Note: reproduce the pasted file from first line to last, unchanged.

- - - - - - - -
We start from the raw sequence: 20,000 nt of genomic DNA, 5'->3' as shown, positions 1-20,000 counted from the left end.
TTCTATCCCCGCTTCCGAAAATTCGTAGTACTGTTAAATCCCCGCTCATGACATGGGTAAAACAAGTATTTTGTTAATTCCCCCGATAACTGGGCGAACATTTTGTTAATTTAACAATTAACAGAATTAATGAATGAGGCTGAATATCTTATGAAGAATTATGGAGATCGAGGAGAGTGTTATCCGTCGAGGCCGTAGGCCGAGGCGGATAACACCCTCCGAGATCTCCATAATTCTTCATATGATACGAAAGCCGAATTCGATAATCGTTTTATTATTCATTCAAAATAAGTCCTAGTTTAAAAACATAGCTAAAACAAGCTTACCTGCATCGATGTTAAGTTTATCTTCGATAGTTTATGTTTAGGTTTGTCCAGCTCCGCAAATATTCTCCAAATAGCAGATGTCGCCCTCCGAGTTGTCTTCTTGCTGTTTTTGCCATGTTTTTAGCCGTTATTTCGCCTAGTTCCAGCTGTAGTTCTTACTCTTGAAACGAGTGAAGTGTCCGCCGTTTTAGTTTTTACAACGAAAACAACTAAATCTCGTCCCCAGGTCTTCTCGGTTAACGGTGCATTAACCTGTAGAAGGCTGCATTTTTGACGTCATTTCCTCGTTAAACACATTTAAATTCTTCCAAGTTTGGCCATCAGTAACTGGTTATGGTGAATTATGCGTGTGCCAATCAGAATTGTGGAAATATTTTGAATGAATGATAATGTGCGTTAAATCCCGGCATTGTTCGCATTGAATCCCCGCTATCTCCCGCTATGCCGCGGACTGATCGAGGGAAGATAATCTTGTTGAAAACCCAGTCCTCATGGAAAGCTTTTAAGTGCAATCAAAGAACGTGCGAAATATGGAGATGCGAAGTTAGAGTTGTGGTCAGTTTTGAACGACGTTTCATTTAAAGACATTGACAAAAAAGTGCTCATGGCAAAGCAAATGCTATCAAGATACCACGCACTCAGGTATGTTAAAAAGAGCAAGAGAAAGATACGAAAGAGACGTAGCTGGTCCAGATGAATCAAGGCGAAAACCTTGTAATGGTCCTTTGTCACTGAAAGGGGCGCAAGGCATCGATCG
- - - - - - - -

We start from the raw sequence: 20,000 nt of genomic DNA, 5'->3' as shown, positions 1-20,000 counted from the left end.
TTCTATCCCCGCTTCCGAAAATTCGTAGTACTGTTAAATCCCCGCTCATGACATGGGTAAAACAAGTATTTTGTTAATTCCCCCGATAACTGGGCGAACATTTTGTTAATTTAACAATTAACAGAATTAATGAATGAGGCTGAATATCTTATGAAGAATTATGGAGATCGAGGAGAGTGTTATCCGTCGAGGCCGTAGGCCGAGGCGGATAACACCCTCCGAGATCTCCATAATTCTTCATATGATACGAAAGCCGAATTCGATAATCGTTTTATTATTCATTCAAAATAAGTCCTAGTTTAAAAACATAGCTAAAACAAGCTTACCTGCATCGATGTTAAGTTTATCTTCGATAGTTTATGTTTAGGTTTGTCCAGCTCCGCAAATATTCTCCAAATAGCAGATGTCGCCCTCCGAGTTGTCTTCTTGCTGTTTTTGCCATGTTTTTAGCCGTTATTTCGCCTAGTTCCAGCTGTAGTTCTTACTCTTGAAACGAGTGAAGTGTCCGCCGTTTTAGTTTTTACAACGAAAACAACTAAATCTCGTCCCCAGGTCTTCTCGGTTAACGGTGCATTAACCTGTAGAAGGCTGCATTTTTGACGTCATTTCCTCGTTAAACACATTTAAATTCTTCCAAGTTTGGCCATCAGTAACTGGTTATGGTGAATTATGCGTGTGCCAATCAGAATTGTGGAAATATTTTGAATGAATGATAATGTGCGTTAAATCCCGGCATTGTTCGCATTGAATCCCCGCTATCTCCCGCTATGCCGCGGACTGATCGAGGGAAGATAATCTTGTTGAAAACCCAGTCCTCATGGAAAGCTTTTAAGTGCAATCAAAGAACGTGCGAAATATGGAGATGCGAAGTTAGAGTTGTGGTCAGTTTTGAACGACGTTTCATTTAAAGACATTGACAAAAAAGTGCTCATGGCAAAGCAAATGCTATCAAGATACCACGCACTCAGGTATGTTAAAAAGAGCAAGAGAAAGATACGAAAGAGACGTAGCTGGTCCAGATGAATCAAGGCGAAAACCTTGTAATGGTCCTTTGTCACTGAAAGGGGCGCAAGGCATCGATCG